Drug: Donepezil
Donepezil 5 mg per day for week 1-2 or 5-6
Other Name: Aricept

Placebo Comparator: Placebo study drug: Placebo
Placebo 5 mg per day for week 1-2 or 5-6
Drug: Placebo
Placebo 5 mg per day for week 1-2 or 5-6




Primary Outcome Measures :
  1. Oxygenated Hemoglobin levels in the prefrontal cortex while walking (microM). [ Time Frame: 43 days ]
    Oxygenated hemoglobin changes during walking, compared to standing, will be quantified with a wireless functional near infrared spectroscopy (fNIRS). Subjects with PD will be tested while walking after 14 days of placebo and their regular dose of levodopa or after 14 days of donepezil (5 mg/day oral) and their regular dose of levodopa, with a two week wash out in between.


Secondary Outcome Measures :
  1. Stride time variability of gait (%). [ Time Frame: 43 days ]
    Subjects will be equipped with 3 inertial sensors during walking and turning tasks to measure spatio-temporal features of gait and turning features. The walking will be 2 min long in duration over a path of 9 feet. Stride time variability will be calculated as: mean(stride time)/SD (stride time)*100 of all the gait cycles detected for walking.

  2. Gait speed (m/s) [ Time Frame: 43 days ]
    Average gait speed during the walking tasks.

  3. Stride length (m) [ Time Frame: 43 days ]
    Average stride length calculated as the mean of all the detected gait cycles.

  4. Turning velocity (degrees/s) [ Time Frame: 43 days ]
    Turning will be identified from the yaw angular velocity of the sensor on the waist. Turning velocity is calculated as the peak of the angular velocity during turning.

  5. Turning duration (s) [ Time Frame: 43 days ]
    Turning will be identified from the yaw angular velocity of the sensor on the waist. Turning duration represents the duration of the turn while walking.



Information from the National Library of Medicine

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Ages Eligible for Study:   50 Years to 90 Years   (Adult, Older Adult)
Sexes Eligible for Study:   All
Accepts Healthy Volunteers:   No
Criteria

Inclusion Criteria:

  • Subjects must be able to stand unassisted for a minute and to walk continuously for 2 minutes without assistance or assistive devices.
  • Diagnosis of idiopathic Parkinson's disease with sensitivity to levodopa and off-medication Hoehn & Yahr scores of III-IV.
  • Subjects must be currently taking levodopa, and not already taking donepezil
  • The subjects must be able to appreciate the purpose of the research, give informed consent to participate, be able to cooperate with the testing and be compliant with taking the experimental medications.

Exclusion Criteria:

  • Other factors affecting gait (hip replacement, musculoskeletal disorder, uncorrected vision or vestibular problem), or an inability to stand or walk for 2 minutes at a time. Major depression, hallucinations or other psychiatric disturbances will be exclusions.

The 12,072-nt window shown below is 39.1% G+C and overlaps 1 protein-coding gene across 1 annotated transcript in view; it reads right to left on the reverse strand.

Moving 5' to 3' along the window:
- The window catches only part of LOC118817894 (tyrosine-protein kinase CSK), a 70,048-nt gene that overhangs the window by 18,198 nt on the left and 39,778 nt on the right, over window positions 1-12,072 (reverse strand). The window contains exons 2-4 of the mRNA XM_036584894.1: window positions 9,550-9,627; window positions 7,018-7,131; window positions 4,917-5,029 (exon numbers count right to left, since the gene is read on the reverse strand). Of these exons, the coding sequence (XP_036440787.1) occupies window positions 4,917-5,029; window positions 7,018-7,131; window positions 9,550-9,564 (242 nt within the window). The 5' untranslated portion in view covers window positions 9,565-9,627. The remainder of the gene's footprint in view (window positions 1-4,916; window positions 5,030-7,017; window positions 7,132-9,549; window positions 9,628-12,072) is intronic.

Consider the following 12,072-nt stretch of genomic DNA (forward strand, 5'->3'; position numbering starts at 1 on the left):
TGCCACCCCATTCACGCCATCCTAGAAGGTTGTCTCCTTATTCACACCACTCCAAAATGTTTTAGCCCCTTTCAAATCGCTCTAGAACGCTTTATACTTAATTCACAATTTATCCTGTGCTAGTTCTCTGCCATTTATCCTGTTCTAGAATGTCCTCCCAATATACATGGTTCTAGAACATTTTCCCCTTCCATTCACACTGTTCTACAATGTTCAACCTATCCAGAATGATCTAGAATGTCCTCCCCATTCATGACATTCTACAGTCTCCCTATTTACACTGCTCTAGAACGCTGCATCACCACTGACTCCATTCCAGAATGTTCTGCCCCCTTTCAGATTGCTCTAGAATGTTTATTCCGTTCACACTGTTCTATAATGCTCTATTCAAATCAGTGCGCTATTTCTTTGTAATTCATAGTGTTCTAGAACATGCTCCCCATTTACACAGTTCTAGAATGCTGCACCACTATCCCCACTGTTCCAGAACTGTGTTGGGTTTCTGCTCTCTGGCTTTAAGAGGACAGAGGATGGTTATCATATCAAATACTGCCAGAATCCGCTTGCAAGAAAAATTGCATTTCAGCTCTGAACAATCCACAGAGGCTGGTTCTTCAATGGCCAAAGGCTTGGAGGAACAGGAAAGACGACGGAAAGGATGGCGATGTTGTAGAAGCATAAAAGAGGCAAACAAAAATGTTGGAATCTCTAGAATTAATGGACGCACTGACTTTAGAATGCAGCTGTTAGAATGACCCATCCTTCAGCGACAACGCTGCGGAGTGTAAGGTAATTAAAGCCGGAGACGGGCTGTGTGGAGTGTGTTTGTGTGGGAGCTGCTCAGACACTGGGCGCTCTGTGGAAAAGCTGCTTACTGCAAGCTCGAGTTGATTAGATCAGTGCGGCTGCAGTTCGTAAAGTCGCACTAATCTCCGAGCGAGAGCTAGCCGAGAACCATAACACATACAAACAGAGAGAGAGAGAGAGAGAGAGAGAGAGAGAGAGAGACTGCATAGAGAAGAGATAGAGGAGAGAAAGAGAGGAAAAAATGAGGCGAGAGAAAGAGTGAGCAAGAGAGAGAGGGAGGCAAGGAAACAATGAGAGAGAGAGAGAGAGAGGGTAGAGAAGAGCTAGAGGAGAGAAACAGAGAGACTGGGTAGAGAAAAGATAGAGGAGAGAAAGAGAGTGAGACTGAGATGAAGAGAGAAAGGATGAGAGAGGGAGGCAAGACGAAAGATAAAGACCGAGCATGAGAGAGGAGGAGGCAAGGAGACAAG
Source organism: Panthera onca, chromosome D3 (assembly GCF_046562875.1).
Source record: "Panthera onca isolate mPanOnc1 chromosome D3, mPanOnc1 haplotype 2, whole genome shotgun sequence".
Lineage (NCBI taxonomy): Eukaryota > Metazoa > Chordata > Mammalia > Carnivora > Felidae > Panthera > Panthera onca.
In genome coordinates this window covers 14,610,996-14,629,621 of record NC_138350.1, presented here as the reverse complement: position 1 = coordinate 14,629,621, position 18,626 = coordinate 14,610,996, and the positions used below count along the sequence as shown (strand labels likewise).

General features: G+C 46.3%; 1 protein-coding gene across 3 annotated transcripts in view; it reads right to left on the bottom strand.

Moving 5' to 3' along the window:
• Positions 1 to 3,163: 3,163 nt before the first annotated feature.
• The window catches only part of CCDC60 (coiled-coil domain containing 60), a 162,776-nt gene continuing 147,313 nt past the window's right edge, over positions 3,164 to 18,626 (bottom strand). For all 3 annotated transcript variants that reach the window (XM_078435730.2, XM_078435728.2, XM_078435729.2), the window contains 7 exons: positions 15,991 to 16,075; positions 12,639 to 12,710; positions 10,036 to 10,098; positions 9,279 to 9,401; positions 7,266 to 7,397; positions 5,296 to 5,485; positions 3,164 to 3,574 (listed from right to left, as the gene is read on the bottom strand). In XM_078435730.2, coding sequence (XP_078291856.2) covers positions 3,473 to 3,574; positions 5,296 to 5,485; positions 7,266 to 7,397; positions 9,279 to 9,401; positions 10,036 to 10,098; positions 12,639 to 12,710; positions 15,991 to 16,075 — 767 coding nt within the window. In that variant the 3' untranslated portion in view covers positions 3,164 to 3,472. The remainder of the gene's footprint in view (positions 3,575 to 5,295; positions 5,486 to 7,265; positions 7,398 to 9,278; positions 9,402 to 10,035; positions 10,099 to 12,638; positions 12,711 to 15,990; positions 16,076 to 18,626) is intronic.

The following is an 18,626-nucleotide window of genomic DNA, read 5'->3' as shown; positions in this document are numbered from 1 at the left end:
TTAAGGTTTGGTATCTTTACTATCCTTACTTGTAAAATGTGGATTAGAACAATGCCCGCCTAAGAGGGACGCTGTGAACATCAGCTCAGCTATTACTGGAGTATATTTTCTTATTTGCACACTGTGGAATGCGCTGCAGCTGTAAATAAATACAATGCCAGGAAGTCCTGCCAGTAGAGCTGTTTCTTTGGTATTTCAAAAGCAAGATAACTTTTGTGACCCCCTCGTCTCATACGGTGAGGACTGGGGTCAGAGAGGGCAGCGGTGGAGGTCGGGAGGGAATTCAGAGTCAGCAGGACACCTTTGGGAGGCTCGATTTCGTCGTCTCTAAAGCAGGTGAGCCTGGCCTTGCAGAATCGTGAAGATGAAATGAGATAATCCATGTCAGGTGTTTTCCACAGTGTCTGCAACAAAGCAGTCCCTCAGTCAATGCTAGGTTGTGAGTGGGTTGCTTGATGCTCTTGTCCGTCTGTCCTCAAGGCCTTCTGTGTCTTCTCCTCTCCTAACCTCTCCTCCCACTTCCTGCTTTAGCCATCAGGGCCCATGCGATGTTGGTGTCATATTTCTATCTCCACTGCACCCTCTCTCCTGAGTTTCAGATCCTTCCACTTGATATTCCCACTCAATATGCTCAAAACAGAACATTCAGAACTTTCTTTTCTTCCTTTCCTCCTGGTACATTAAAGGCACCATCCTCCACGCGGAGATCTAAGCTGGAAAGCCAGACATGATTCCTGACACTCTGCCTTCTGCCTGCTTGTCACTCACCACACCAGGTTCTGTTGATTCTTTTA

• Medical problems that might be worsened by donepezil are exclusion criteria and include tachycardia, bradycardia, arrhythmias, and peptic ulcer disease.
  • Use of anticholinergics for parkinsonism, cholinesterase inhibitors for cognitive problems, bladder antispasmodics for urinary urgency or tricyclic antidepressants for depression are contraindications.

Information from the National Library of Medicine

To learn more about this study, you or your doctor may contact the study research staff using the contact information provided by the sponsor.

Please refer to this study by its ClinicalTrials.gov identifier (NCT number): NCT03599726


Contacts
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Contact: Makena Strand 5034182602 strandm@ohsu.edu

Locations
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United States, Oregon
Oregon Health & Science University Recruiting
Portland, Oregon, United States, 97239
Contact: Makena Strand    503-418-2602    strandm@ohsu.edu   
Principal Investigator: Martina Mancini, PhD         
Sponsors and Collaborators
Oregon Health and Science University
Medical Research Foundation, Oregon
Investigators
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Principal Investigator: Martina Mancini, PhD Oregon Health and Science University

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Responsible Party: Martina Mancini, Assistant professor of Neurology, co-director of the Balance Disorders Laboratory, Principal Investigator, Oregon Health and Science University
ClinicalTrials.gov Identifier: NCT03599726     History of Changes
Other Study ID Numbers: eIRB 17805
First Posted: July 25, 2018    Key Record Dates
Last Update Posted: March 13, 2019
Last Verified: March 2019
Individual Participant Data (IPD) Sharing Statement:
Plan to Share IPD: Undecided

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Studies a U.S. FDA-regulated Drug Product: Yes
Studies a U.S. FDA-regulated Device Product: No
Product Manufactured in and Exported from the U.S.: No

Additional relevant MeSH terms:
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Parkinson Disease
Parkinsonian Disorders
Basal Ganglia Diseases
Brain Diseases
Central Nervous System Diseases
Nervous System Diseases
Movement Disorders
Neurodegenerative Diseases
Donepezil
Levodopa
Cholinesterase Inhibitors
Enzyme Inhibitors
Molecular Mechanisms of Pharmacological Action
Cholinergic Agents
Neurotransmitter Agents
Physiological Effects of Drugs
Nootropic Agents
Antiparkinson Agents
Anti-Dyskinesia Agents
Dopamine Agents